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Making reasonable accommodations for employees with disabilities

Most employers in Kentucky understand that under the Americans with Disabilities Act, they are required to make reasonable accommodations for employees with disabilities. What may be less clear, however, is what it means to make reasonable accommodations.

In today's post, we will explain what a reasonable accommodation is and break down what steps employers can take to provide reasonable accommodations for employees with disabilities. We will also provide examples to help you achieve a better understanding what you can do to comply with the law.

What is a reasonable accommodation?

A reasonable accommodation for an employee with a disability is one that makes an effort to accommodate the needs of the employee but does not cause undue hardship to the employer. Examples of undue hardship include accommodations that are disruptive to the workplace or other employees, cause financial hardship, or change the way the business operates.

6 steps for identifying reasonable accommodations

All employers who are covered by the ADA must inform their employees of their rights under the ADA. While it is required by law, notifying your employees of your rights can also lead to a better understanding of what reasonable accommodations may exist for their specific job functions. Next, consider the following steps:

  1. Talk to your employees who need accommodations. The best way to understand what accommodations are necessary is to talk to the person who needs them. It is quite possible that an employee will have specific requests or know from past experiences what adjustments make a job doable.
  2. Review the job and its duties. Make sure the job's description accurately details the primary functions of the job, including any equipment that is necessary. Try to think in terms of the job itself rather the person fulfilling it. For example, product shipments need to be unloaded, not a person needs to lift boxes. This can help you come up with creative ideas for accommodations.
  3. Understand your employee's limitations. Talk with your employee about what their functional limitations are and what duties of their job they impact. Try to focus less on the employee's specific condition and more on the physical limitations. For example, an employee with a back problem may be unable to sit for long periods of time. Consider how to accommodate a need to minimize sitting.
  4. Come up with some options. After you have analyzed the job functions and what physical limitations are preventing your employee from being able to fully perform them, think of reasonable options. In the example above, a standing desk may solve the problem.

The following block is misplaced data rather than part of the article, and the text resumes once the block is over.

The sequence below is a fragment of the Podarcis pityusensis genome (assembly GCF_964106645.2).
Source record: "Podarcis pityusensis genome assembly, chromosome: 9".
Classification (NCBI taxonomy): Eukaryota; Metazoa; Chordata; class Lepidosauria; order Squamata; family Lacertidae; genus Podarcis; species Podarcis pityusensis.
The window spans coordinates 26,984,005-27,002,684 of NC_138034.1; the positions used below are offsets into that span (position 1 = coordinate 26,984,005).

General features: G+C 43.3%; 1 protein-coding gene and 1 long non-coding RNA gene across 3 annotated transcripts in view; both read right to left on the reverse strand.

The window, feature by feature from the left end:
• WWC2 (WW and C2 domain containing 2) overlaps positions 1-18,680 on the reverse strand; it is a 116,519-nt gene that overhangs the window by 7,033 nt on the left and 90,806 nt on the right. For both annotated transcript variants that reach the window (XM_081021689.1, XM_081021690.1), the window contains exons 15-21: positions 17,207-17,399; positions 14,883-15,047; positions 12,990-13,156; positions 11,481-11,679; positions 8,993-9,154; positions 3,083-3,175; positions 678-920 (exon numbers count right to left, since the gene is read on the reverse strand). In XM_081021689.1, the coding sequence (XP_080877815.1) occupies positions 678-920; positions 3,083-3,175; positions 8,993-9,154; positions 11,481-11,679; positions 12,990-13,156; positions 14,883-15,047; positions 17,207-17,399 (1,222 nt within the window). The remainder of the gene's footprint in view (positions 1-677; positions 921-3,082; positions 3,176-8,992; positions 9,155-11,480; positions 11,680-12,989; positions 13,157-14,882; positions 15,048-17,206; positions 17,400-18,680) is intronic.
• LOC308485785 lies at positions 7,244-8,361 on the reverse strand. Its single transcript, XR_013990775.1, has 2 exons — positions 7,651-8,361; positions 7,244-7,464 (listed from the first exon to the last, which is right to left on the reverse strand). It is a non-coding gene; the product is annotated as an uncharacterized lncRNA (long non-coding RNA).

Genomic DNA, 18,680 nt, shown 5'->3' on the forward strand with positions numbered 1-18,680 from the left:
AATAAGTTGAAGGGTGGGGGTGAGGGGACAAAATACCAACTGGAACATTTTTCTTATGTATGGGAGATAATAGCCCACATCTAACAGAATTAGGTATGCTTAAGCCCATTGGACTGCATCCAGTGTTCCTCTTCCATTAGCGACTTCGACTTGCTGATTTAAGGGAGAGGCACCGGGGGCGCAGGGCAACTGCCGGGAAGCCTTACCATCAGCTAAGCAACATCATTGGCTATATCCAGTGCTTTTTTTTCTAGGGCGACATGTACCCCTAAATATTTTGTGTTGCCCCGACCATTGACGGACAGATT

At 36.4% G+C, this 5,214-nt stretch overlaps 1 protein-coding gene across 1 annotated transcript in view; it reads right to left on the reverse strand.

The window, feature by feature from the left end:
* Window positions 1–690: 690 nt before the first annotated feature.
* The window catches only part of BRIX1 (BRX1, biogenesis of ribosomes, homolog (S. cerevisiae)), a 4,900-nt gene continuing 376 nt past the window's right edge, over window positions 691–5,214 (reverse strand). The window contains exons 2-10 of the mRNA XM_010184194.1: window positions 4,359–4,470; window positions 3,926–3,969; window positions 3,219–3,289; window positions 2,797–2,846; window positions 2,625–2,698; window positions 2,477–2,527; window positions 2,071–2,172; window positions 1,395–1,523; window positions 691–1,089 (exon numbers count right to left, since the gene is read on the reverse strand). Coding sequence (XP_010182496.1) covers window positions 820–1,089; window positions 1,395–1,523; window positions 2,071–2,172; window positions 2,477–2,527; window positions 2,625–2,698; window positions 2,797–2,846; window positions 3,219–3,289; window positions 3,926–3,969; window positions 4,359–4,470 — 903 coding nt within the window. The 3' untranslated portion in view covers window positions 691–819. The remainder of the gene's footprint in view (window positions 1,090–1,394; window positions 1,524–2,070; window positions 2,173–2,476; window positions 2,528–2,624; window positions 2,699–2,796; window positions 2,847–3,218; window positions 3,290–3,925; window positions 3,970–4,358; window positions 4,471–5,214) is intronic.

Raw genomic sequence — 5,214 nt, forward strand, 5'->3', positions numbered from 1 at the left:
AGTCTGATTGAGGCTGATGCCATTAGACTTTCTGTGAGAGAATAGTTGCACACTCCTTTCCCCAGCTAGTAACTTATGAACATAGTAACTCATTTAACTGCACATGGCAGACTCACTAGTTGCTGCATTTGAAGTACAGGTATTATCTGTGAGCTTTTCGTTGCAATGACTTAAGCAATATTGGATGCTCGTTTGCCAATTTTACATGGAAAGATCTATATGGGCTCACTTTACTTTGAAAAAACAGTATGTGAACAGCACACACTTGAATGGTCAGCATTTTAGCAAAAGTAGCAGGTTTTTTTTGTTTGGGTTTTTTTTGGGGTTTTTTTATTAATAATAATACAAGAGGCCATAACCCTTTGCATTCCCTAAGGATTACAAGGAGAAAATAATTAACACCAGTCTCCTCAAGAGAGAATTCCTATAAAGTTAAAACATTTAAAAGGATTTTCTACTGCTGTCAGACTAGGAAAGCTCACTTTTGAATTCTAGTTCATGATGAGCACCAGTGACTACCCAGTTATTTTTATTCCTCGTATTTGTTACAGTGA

5. Determine the most reasonable solution. Now that you know the definition of a reasonable accommodation, consider what makes the most sense of the options you have come with and put it into place.
  6. Monitor how well it is working. After implementing the accommodation, keep an eye on how well it is working. The best way to do this is to talk to your employee. Has the solution you decided on made it possible for your employee to do their job? Are there still problems? Your employee can give you the feedback you need to determine whether the adjustment you made worked or whether you need to consider a different solution.

Examples of reasonable accommodations

While you now have a better understanding of the process for coming up with and implementing accommodations for employees with disabilities, it can still be difficult to find creative solutions if you're not used to thinking about them. Sometimes, examples can be helpful. Here are a few examples of reasonable accommodations that employers can make:

  • Modifying work schedules
  • Making your workplace fully accessible
  • Reassigning the employee to an open position that is a better fit and that the employee is qualified for
  • Modifying existing equipment or acquiring new equipment
  • Updating policies, tests or training materials

Ensure compliance by speaking with a lawyer

The best way to ensure you are in compliance with the ADA is to speak with an experienced employment law attorney. An attorney can review your specific situation and help you determine whether you have made reasonable accommodations.

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